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THANKS, my lord, for your venison, for finer or

Never rang'd in a forest, or smok'd in a platter;
The haunch was a picture for painters to study,
The fat was so white, and the lean was so

ruddy ;
Though my stomach was sharp, I could scarce

help regretting
To spoil such a delicate picture by eating :
I had thoughts, in my chambers to place it in

To be shown to my friends as a piece of virtu ;
As in some Irish houses, where things are so-so,
One gammon of bacon hangs up for a show;
But, for eating a rasher of what they take pride

They'd as soon think of eating the pan it is

fried in. But hold- let me pause don't I hear you

pronounce, This tale of the bacon's a damnable bounce ?

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Well, suppose it a bounce—sure a poet may

try, By a bounce now and then, to get courage to

fly. But, my lord, it's no bounce: I protest in my

turn, It's a truth-and your lordship may ask Mr.

Burn.* To go on with my tale - as I gaz'd on the

haunch, I thought of a friend that was trusty and

staunch; So I cut it, and sent it to Reynolds undrest, To paint it or eat it, just as he lik'd best. Of the neck and the breast I had next to dis

pose ; 'Twas a neck and a breast that might rival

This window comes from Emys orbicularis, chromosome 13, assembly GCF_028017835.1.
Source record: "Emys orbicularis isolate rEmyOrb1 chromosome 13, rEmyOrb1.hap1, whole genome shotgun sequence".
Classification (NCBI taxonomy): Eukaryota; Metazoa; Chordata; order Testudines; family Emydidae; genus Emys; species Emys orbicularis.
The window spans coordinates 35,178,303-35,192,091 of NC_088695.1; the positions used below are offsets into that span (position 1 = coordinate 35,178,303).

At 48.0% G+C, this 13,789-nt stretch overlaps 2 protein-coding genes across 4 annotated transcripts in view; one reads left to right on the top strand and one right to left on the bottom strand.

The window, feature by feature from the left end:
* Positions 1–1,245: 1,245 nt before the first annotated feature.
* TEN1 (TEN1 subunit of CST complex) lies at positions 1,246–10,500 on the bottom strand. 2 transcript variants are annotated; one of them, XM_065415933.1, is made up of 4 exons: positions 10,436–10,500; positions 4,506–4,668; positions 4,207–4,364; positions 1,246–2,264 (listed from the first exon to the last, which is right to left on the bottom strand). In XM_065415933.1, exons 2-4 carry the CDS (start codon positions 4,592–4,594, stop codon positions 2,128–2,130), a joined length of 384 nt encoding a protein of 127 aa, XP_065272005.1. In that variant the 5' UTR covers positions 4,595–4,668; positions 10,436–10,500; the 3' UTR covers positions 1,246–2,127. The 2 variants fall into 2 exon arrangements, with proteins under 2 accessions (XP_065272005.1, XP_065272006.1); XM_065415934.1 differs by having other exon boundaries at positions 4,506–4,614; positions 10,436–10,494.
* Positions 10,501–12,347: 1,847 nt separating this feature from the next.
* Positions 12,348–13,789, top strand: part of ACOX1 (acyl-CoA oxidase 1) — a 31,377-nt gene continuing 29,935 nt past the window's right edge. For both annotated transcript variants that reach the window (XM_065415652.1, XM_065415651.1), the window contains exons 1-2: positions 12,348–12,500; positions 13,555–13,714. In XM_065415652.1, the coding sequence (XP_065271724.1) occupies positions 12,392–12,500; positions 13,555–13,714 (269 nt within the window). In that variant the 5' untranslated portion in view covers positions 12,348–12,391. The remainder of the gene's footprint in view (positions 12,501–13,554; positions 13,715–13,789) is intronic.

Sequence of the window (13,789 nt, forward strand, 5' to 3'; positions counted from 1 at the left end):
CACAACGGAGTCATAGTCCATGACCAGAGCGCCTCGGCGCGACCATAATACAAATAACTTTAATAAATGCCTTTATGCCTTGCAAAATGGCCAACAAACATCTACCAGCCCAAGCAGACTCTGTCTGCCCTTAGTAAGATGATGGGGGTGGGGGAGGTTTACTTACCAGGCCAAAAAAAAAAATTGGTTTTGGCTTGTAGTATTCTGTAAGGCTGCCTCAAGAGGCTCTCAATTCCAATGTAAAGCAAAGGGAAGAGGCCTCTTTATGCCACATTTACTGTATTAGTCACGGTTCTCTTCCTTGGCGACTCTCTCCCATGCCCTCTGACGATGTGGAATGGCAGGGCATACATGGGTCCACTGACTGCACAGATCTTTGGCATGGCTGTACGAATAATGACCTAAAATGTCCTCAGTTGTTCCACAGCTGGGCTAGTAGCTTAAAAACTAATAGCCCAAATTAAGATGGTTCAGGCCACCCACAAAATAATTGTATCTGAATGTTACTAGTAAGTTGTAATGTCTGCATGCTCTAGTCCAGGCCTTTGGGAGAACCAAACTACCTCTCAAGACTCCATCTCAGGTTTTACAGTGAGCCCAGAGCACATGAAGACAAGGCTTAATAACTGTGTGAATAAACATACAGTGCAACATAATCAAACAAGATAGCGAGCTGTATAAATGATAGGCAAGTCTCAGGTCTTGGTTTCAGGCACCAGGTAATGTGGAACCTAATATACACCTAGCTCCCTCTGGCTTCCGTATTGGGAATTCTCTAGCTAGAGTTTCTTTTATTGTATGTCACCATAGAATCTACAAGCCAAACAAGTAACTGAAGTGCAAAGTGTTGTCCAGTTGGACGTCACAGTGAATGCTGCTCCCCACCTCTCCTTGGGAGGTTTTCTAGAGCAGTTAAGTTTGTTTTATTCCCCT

Monroe's; But in parting with these I was puzzled again, With the how, and the who, and the where,

and the when. There's H—d, and C-y, and H-rth, and

Hf, I think they love venison - I know they love

beef. There's my countryman Higgins-Oh! let him

alone, For making a blunder, or picking a bone.

* Lord Clare's nephew.

But hang ito poets who seldom can eat, Your very good mutton's a very good treat ; Such dainties to them their health it might

hurt, It's like sending them ruffles when wanting a

shirt. While thus I debated, in reverie centred, An acquaintance, a friend as he call'd himself,

enter'd; An under-bred, fine-spoken fellow was he, And he smil'd as he look'd at the venison and


•What have we got here ?—Why this is good

eating! Your own I suppose or is it in waiting ?' * Why whose should it be?' cried I, with a

flounce : 'I get these things often' — but that was a

bounce : "Some lords, my acquaintance, that settle the

nation, Are pleas'd to be kind—but I hate ostentation.' * If that be the case then,' cried he, very

gay: * I am glad I have taken this house in my way. To-morrow you take a poor dinner with me; No words—I insist on't-precisely at three : We'll have Johnson, and Burke, all the wits

will be there; My acquaintance is slight, or I'd ask my Lord


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